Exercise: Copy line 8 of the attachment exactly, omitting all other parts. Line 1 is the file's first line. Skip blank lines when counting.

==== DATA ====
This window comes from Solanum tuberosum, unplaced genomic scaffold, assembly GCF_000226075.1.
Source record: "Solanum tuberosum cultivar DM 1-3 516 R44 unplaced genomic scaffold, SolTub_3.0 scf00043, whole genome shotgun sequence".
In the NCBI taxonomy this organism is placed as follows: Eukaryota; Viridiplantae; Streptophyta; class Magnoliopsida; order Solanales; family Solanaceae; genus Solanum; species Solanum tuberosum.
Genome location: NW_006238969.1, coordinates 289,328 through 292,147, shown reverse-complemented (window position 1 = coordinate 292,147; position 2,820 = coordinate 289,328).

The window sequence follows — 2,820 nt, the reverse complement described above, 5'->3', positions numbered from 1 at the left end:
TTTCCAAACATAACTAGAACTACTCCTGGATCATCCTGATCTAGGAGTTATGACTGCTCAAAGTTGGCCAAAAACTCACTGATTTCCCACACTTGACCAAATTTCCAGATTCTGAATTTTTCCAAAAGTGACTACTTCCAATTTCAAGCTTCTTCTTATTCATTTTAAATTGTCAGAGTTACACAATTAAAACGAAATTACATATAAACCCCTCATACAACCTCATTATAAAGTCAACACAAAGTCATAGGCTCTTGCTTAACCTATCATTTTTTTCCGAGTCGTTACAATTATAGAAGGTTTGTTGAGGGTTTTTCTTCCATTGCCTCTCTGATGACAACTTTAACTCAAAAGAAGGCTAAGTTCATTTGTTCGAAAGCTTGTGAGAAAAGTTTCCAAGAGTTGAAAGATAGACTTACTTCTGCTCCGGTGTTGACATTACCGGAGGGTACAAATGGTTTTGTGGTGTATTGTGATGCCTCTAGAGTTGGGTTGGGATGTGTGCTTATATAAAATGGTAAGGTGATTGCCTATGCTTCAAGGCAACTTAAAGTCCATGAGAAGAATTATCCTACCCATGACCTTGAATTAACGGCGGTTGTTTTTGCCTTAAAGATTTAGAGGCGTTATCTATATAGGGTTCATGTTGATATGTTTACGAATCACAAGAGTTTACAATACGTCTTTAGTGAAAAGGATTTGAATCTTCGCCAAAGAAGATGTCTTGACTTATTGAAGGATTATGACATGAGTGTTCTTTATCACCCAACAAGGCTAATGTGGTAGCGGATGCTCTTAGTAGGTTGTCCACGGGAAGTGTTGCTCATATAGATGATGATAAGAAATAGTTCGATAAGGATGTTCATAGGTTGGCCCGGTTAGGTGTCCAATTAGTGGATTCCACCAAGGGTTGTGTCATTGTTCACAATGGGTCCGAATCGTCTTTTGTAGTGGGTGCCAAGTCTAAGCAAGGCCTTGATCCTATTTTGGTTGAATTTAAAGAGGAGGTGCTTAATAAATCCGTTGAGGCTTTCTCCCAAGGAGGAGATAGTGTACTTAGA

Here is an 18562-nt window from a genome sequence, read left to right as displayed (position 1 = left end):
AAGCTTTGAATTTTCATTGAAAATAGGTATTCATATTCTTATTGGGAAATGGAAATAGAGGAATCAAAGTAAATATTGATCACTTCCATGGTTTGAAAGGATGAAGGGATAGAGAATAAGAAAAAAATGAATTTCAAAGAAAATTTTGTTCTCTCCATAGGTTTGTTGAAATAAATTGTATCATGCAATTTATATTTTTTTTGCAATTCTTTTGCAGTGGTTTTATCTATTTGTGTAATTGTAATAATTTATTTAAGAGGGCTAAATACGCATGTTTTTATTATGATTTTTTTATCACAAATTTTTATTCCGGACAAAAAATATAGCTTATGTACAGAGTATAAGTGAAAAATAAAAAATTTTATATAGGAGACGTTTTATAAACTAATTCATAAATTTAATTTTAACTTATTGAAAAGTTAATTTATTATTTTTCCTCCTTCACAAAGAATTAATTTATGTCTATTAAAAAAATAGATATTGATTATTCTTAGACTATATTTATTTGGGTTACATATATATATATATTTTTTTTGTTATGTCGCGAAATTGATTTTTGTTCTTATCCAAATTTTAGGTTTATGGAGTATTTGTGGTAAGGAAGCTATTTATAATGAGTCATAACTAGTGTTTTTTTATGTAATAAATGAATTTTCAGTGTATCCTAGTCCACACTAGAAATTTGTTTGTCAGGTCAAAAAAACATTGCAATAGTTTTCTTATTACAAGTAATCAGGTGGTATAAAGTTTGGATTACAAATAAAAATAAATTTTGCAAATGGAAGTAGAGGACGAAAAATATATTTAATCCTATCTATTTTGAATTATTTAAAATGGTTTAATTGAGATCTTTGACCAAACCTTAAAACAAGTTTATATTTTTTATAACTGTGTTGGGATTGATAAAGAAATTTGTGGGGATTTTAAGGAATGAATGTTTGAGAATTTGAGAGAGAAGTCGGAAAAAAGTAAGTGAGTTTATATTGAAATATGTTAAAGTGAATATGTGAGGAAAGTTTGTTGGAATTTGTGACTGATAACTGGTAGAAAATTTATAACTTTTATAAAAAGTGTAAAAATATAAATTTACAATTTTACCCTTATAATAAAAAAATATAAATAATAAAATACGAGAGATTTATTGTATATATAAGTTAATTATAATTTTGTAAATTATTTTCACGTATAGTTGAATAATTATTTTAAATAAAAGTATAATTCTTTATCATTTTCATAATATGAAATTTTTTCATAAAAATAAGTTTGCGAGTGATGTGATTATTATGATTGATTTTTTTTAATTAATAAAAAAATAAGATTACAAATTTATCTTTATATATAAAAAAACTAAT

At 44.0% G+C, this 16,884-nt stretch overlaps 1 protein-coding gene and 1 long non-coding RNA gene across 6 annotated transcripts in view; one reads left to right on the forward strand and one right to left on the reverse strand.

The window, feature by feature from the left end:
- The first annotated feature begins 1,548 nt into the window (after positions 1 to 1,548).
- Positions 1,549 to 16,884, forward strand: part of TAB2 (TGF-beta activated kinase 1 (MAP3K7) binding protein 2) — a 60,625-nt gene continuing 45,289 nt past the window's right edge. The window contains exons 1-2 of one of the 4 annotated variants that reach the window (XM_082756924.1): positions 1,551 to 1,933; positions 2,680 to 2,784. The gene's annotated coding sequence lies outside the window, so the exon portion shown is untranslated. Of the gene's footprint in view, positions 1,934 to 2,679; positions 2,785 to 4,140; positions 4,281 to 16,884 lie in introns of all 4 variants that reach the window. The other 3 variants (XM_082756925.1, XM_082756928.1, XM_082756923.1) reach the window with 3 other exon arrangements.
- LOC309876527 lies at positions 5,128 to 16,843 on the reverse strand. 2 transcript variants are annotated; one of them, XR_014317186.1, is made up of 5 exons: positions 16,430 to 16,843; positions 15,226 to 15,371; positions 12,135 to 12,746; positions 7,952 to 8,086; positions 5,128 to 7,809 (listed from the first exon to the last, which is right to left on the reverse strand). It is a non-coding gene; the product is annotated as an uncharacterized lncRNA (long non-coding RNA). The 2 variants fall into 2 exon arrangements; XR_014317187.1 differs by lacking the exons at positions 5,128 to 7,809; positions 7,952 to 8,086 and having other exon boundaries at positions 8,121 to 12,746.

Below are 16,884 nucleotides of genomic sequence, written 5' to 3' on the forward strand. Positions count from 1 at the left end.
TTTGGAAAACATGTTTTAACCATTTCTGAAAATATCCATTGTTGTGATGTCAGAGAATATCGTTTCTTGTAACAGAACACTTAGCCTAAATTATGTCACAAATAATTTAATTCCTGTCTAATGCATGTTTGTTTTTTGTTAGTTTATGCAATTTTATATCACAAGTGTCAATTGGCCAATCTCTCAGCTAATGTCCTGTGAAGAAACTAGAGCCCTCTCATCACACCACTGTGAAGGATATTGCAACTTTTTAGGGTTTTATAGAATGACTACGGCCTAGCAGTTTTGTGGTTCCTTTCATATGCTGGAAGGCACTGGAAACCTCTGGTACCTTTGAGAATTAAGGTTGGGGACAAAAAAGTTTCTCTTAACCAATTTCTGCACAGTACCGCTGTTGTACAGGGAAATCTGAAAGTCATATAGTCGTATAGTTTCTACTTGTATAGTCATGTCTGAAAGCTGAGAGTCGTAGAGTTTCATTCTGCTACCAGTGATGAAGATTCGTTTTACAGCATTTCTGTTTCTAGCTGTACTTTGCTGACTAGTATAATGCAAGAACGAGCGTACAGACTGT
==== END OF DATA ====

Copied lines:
AAGCTTTGAATTTTCATTGAAAATAGGTATTCATATTCTTATTGGGAAATGGAAATAGAGGAATCAAAGTAAATATTGATCACTTCCATGGTTTGAAAGGATGAAGGGATAGAGAATAAGAAAAAAATGAATTTCAAAGAAAATTTTGTTCTCTCCATAGGTTTGTTGAAATAAATTGTATCATGCAATTTATATTTTTTTTGCAATTCTTTTGCAGTGGTTTTATCTATTTGTGTAATTGTAATAATTTATTTAAGAGGGCTAAATACGCATGTTTTTATTATGATTTTTTTATCACAAATTTTTATTCCGGACAAAAAATATAGCTTATGTACAGAGTATAAGTGAAAAATAAAAAATTTTATATAGGAGACGTTTTATAAACTAATTCATAAATTTAATTTTAACTTATTGAAAAGTTAATTTATTATTTTTCCTCCTTCACAAAGAATTAATTTATGTCTATTAAAAAAATAGATATTGATTATTCTTAGACTATATTTATTTGGGTTACATATATATATATATTTTTTTTGTTATGTCGCGAAATTGATTTTTGTTCTTATCCAAATTTTAGGTTTATGGAGTATTTGTGGTAAGGAAGCTATTTATAATGAGTCATAACTAGTGTTTTTTTATGTAATAAATGAATTTTCAGTGTATCCTAGTCCACACTAGAAATTTGTTTGTCAGGTCAAAAAAACATTGCAATAGTTTTCTTATTACAAGTAATCAGGTGGTATAAAGTTTGGATTACAAATAAAAATAAATTTTGCAAATGGAAGTAGAGGACGAAAAATATATTTAATCCTATCTATTTTGAATTATTTAAAATGGTTTAATTGAGATCTTTGACCAAACCTTAAAACAAGTTTATATTTTTTATAACTGTGTTGGGATTGATAAAGAAATTTGTGGGGATTTTAAGGAATGAATGTTTGAGAATTTGAGAGAGAAGTCGGAAAAAAGTAAGTGAGTTTATATTGAAATATGTTAAAGTGAATATGTGAGGAAAGTTTGTTGGAATTTGTGACTGATAACTGGTAGAAAATTTATAACTTTTATAAAAAGTGTAAAAATATAAATTTACAATTTTACCCTTATAATAAAAAAATATAAATAATAAAATACGAGAGATTTATTGTATATATAAGTTAATTATAATTTTGTAAATTATTTTCACGTATAGTTGAATAATTATTTTAAATAAAAGTATAATTCTTTATCATTTTCATAATATGAAATTTTTTCATAAAAATAAGTTTGCGAGTGATGTGATTATTATGATTGATTTTTTTTAATTAATAAAAAAATAAGATTACAAATTTATCTTTATATATAAAAAAACTAAT